If you are an electronic engineer or received an education in electronics that went beyond the very basics, there is a good chance that you will be familiar with the Fairchild μA723. This chip designed by the legendary Bob Widlar and released in 1967 is a kit-of-parts for building all sorts of voltage regulators. Aside from being a very useful device, it may owe some of its long life to appearing as a teaching example in Paul Horowitz and Winfield Hill’s seminal text, The Art Of Electronics. It’s a favourite chip of mine, and I have written about it extensively both on these pages and elsewhere.
For all my experimenting with a μA723 over the decades there is one intriguing circuit on its data sheet that I have never had the opportunity to build. Figure 9 on the original Fairchild data sheet is a switching regulator, a buck converter using a pair of PNP transistors along with the diode and inductor you would expect. Its performance will almost certainly be eclipsed by a multitude of more recent dedicated converter chips, but it remains the one μA723 circuit I have never built. Clearly something must be done to rectify this situation.
Throwing a 5V regulator like the LM7805 at our projects can become habit forming, after all they’re dirt cheap and the circuit is about as basic as they come with only two external components, an input and output cap. As this is a good enough solution to most of our 5V circuits we can come into some issues if we aren’t paying attention. Linear regulators can only dissipate so much power in the form of heat before they need a heat sink and/or active cooling. Even if they can produce a cleaner output, in an embedded system, large power losses to heat are less than ideal to say the least.
[Daniel] needed an efficient solution to use in the place of an LM7805, after looking at the drop-in replacement switching solutions available on Adafruit’s website, he headed to DigiKey for a similar and less expensive part. [Daniel] collected some data and found the regulator to be 92% efficient with a 12V input, which is not quite the claimed 97% but a good solution nonetheless.
Restoring old gear often means replacing unavailable parts with modern equivalents. [Alex Eisenhut] needed to replace some old TO-3 voltage regulators and decided to make an authentic-looking switching power supply replacement. These three pin metal cans were very common, especially the LM340 5V regulator which was, of course, a linear regulator. Today, you are more likely to see a 7805 in a TO-220 case or something surface mount for a comparable linear regulator.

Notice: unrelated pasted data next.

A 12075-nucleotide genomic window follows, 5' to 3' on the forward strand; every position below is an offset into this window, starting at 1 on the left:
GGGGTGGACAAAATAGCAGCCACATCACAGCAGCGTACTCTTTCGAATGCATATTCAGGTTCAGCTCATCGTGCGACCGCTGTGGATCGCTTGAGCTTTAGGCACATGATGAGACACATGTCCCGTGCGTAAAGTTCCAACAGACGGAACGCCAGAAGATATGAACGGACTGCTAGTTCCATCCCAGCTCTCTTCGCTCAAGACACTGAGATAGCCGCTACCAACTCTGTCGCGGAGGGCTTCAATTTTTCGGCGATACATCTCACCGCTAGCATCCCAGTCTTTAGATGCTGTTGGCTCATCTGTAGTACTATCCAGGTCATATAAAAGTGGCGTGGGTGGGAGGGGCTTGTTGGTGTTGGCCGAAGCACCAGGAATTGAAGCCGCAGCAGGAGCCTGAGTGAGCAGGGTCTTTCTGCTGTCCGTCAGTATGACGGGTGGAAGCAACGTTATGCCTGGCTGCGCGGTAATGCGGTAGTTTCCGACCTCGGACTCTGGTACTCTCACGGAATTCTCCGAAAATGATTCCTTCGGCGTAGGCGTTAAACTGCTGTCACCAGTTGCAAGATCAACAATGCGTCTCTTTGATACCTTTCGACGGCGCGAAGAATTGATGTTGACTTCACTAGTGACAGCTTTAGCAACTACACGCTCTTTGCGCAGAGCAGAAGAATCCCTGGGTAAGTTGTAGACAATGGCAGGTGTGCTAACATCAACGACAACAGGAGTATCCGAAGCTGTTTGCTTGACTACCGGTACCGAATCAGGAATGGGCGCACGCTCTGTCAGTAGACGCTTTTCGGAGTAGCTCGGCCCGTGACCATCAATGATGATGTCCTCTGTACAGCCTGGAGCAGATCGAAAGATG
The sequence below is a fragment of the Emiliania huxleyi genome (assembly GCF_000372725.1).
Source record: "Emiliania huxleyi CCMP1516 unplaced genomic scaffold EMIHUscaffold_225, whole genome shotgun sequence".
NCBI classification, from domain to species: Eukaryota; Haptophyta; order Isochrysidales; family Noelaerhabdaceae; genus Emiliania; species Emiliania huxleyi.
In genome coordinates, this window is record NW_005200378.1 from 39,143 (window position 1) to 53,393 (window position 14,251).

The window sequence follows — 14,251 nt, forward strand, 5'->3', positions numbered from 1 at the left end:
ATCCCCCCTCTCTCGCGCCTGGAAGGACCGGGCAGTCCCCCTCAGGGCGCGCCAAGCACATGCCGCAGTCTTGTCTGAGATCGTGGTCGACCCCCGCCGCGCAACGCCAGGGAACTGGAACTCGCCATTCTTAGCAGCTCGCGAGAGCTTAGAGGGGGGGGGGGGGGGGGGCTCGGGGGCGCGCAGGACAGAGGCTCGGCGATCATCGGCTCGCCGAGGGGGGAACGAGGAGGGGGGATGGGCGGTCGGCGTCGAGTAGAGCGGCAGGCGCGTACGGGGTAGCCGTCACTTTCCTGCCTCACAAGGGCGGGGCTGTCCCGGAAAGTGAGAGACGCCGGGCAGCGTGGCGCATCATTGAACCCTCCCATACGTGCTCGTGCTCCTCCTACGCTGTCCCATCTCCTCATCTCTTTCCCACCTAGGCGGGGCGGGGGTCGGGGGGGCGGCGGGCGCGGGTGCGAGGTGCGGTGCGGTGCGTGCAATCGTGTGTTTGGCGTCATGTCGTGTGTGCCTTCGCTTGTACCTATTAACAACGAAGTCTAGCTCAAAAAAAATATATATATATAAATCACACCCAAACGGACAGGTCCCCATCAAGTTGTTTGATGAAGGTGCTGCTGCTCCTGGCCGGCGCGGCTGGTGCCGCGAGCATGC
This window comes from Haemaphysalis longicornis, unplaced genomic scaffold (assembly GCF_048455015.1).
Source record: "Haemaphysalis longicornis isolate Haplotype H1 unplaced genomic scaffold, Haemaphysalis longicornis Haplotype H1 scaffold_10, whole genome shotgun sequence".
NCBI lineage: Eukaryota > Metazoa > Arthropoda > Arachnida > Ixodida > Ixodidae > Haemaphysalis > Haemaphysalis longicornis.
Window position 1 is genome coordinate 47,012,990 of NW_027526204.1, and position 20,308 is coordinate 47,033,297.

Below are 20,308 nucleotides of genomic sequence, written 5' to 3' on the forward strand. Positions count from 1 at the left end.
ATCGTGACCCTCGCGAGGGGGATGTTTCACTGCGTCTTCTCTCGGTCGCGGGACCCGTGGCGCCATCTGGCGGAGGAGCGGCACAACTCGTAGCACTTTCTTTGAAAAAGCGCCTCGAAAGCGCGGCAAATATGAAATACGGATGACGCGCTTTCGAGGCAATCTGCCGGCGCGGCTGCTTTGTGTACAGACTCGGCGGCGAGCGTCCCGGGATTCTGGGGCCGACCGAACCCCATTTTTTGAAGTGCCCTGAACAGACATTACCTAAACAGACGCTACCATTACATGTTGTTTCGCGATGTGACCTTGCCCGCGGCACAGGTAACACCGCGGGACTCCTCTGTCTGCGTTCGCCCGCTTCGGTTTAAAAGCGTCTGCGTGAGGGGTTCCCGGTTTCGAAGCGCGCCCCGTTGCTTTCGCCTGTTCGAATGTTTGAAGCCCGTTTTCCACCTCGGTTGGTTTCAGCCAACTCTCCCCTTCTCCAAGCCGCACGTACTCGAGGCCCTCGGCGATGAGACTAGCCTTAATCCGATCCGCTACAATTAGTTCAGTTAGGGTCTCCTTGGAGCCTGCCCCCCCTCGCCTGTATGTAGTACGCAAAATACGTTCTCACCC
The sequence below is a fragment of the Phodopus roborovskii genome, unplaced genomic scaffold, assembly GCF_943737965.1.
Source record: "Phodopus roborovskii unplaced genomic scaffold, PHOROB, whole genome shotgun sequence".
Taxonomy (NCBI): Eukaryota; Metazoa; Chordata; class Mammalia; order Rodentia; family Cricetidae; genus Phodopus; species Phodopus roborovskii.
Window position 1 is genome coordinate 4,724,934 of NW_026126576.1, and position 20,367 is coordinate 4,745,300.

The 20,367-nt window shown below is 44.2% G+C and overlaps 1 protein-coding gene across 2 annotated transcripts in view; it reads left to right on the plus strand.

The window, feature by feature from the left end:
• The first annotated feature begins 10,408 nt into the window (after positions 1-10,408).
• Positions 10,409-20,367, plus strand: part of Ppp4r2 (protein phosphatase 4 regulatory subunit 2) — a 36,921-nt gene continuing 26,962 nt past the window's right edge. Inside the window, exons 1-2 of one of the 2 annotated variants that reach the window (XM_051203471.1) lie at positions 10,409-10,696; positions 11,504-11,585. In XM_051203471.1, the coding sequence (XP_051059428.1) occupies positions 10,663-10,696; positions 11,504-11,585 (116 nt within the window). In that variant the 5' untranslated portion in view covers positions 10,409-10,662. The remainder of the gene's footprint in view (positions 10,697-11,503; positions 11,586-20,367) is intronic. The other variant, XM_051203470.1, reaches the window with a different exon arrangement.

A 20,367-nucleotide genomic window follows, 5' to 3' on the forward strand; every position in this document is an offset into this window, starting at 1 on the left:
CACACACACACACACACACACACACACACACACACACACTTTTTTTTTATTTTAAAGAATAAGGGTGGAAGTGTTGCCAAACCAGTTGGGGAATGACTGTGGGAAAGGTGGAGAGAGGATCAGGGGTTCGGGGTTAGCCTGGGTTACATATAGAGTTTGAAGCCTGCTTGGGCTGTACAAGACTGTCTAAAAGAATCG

As you might expect, the board uses surface mount components. [Alex] used Mill Max machine pins to match the original regulator footprint and calls the regulator Ton3y. He plans to cover it up with a 3D printed lid, but it seems a shame to hide the fine PCB work.
In the pictures, you can see that the machine pins are a tight fit. [Alex] used a hammer to lightly tap them into place. Of course, the original TO-3 regulators were linear and would generate a lot of heat. The Ton3y, as you’d expect from a switching power supply, runs cool (according to the scientific measurement made with [Alex]’s pinky finger) and surely has a wider input voltage range and more output current capacity.
If you travel often, use your mobile devices a lot, or run questionable ROMs on your phone, you likely have an external USB battery pack. These handy devices let you give a phone, tablet, or USB powered air humidifier (yes, those exist) some extra juice.
[Pedro]’s PeriUSBoost is a DIY phone charging solution. It’s a switching regulator that can boost battery voltages up to the 5 volt USB standard. This is accomplished using the LTC3426, a DC/DC converter with a built in switching element. The IC is a tiny SOT-23 package, and requires a few external passives work.
One interesting detail of USB charging is the resistor configuration on the USB data lines. These tell the device how much current can be drawn from the charger. For this device, the resistors are chosen to set the charge current to 0.5 A.
While a 0.5 A charge current isn’t exactly fast, it does allow for charging off AA batteries. [Pedro]’s testing resulted in a fully charged phone off of two AA batteries, but they did get a bit toasty while powering the device. It might not be the best device to stick in your pocket, but it gets the job done.
If you need to regulate your power input down to a reasonable voltage for a project, you reach for a switching regulator, or failing that, an inefficient linear regulator. What if you need to boost the voltage inside a project? It’s boost converter time, and Afrotechmods is here to show you how they work.
In its simplest form, a boost converter can be built from only an inductor, a diode, a capacitor, and a transistor. By switching the transistor on and off with varying duty cycles, energy is stored in the inductor, and then sent straight to the capacitor. Calculating the values for the duty cycle, frequency, inductor, and the other various parts of a boost converter means a whole bunch of math, but following the recommended layout in the datasheets for boost and switching converters is generally good enough.
[Afroman]’s example circuit for this tutorial is a simple boost converter built around an LT1370 switching regulator. In addition to that there’s also a small regulator, diode, a few big caps and resistors, and a pot for the feedback pin. This is all you need to build a simple boost converter, and the pot tied to the feedback pin varies the duty cycle of the regulator, changing the output voltage.
It’s an extremely efficient way to boost voltage, measured by [Afroman] at over 80%. It’s also exceptionally easy to build, with just a handful of parts soldered directly onto a piece of perfboard.